Please note that I am not able to translate from English into Japanese.

As a professional translator, I only translate into my native language (English). So you are guaranteed to get fluent and accurate English translations.

The English variants I can translate into are:

  • Australian English (en-AU)

  • British English (en-GB)

  • American English (en-US)

What does "EZo" mean?

EZo is pronounced /i:zəʊ/.
It sounds like the letter "E" followed by "Zo", and is an anagram of my name, Zoe.

My name written in Japanese is ゾーイ, which becomes イーゾ (iizo, pronounced like "E-Zo") when flipped backwards.

It sounds like the Japanese word 良いぞ (iizo), which means
"It's great!"

I decided that EZo would be the perfect name for my freelance translation business as it represents both my name and the high quality that you can expect from my services.

What is the logo supposed to be?

The logo is made up of the letters "EZO" drawn using a single line, with antennae added to look like a butterfly hovering over a flower.

Translation transforms your text from one language into another, allowing it to start its new life with a new target audience.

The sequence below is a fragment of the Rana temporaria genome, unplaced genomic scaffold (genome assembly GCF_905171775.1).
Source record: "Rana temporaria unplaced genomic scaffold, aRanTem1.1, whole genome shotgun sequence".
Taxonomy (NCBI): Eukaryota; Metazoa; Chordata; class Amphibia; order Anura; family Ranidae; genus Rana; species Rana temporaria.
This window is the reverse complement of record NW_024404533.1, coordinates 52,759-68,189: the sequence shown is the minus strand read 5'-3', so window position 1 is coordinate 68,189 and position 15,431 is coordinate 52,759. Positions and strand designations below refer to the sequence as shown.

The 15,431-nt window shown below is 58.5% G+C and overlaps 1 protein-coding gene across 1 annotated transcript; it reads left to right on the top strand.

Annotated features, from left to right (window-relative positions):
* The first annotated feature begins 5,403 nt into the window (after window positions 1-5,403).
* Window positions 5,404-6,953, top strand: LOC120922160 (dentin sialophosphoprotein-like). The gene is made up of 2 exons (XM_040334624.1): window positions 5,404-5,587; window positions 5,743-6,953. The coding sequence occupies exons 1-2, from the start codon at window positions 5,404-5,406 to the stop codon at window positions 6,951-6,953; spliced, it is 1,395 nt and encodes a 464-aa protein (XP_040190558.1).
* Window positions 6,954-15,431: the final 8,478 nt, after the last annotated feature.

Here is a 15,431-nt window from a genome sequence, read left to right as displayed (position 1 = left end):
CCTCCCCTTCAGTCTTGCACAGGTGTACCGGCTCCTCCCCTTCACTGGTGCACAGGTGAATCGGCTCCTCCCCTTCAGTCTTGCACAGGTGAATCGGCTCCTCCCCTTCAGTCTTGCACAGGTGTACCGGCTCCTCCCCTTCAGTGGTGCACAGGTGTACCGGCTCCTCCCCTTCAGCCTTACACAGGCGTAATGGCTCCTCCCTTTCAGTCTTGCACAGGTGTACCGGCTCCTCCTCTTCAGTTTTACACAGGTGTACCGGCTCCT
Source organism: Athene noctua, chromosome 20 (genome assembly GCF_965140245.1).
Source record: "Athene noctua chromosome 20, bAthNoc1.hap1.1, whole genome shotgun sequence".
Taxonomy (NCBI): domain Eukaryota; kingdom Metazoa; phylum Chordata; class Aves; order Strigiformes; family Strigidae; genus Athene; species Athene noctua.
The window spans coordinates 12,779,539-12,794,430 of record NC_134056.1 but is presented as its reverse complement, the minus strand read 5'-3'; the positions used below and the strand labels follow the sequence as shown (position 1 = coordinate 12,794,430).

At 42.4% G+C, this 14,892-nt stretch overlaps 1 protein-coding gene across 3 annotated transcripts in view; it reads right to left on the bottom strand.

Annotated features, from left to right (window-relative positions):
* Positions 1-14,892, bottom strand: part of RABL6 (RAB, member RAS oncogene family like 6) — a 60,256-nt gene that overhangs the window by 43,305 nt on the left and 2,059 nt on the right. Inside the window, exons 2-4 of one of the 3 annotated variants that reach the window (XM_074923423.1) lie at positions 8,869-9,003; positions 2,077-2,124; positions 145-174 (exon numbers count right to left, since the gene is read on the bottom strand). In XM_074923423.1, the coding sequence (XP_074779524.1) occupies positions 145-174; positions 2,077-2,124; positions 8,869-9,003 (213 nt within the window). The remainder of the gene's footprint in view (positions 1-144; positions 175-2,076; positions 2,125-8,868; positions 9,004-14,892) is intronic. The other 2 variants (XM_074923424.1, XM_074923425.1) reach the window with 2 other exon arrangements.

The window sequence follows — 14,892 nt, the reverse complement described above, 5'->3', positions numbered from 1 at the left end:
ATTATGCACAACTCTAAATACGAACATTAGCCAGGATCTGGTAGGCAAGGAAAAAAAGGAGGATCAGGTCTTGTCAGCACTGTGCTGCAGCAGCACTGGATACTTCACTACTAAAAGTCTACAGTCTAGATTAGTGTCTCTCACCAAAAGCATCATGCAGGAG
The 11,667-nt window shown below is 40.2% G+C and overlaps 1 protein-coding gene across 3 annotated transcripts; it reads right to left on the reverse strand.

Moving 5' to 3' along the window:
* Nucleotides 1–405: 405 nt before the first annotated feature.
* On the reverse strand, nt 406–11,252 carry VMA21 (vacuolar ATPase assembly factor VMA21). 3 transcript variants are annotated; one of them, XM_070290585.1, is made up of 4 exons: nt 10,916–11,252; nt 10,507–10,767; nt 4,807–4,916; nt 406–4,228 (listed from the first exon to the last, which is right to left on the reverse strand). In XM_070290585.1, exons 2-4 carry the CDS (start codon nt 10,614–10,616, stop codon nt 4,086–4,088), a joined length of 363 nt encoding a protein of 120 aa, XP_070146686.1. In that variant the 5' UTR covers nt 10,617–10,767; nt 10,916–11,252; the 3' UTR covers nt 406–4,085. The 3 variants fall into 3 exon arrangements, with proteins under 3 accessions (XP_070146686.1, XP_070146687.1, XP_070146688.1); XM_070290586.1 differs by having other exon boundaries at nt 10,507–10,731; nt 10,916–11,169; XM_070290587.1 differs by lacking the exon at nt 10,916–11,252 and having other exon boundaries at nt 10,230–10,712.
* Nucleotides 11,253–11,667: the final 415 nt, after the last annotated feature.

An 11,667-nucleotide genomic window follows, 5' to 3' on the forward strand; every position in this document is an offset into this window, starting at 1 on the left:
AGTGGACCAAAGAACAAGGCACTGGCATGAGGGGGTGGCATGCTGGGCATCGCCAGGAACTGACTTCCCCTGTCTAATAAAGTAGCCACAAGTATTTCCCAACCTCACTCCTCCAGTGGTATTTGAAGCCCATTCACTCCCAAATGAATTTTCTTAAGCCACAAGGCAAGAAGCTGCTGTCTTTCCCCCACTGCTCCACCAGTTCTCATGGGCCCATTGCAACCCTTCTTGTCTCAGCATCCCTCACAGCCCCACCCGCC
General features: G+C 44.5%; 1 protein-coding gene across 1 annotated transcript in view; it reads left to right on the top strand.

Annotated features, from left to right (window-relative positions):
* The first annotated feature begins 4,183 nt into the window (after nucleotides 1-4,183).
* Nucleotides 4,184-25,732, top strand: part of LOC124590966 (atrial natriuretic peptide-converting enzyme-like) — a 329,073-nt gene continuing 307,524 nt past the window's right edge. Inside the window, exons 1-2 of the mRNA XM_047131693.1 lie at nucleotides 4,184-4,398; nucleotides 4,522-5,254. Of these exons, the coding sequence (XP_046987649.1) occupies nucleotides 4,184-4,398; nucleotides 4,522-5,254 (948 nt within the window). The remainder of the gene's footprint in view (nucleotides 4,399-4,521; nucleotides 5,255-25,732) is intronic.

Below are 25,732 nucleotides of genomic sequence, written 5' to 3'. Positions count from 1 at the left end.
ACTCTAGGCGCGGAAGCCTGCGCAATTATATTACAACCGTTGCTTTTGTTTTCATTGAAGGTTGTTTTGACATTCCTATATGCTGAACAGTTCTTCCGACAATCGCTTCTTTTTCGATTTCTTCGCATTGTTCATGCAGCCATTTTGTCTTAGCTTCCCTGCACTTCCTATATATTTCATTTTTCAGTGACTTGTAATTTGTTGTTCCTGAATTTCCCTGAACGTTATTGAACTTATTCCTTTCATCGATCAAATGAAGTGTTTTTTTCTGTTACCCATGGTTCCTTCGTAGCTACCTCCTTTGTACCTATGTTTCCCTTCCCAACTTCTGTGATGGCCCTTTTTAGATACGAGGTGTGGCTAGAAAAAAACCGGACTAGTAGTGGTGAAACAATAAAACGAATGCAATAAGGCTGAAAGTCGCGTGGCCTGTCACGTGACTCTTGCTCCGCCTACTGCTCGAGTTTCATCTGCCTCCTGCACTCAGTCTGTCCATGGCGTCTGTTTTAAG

Butterflies are considered symbols of transformation and new life in both Japanese and English-speaking cultures —a perfect metaphor for translation!

The flower represents the source text, which translation (the butterfly) spreads to new places for new target audiences to enjoy.

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Contact me

If you would like to get in touch for more information or to request a quote, please feel free to contact me via email, phone, social media, or by clicking the 'Contact me' button below.
I will respond to your query within 24 hours.

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Professional Associations

Being a member of professional associations means that I will adhere to their codes of Ethics and Conduct.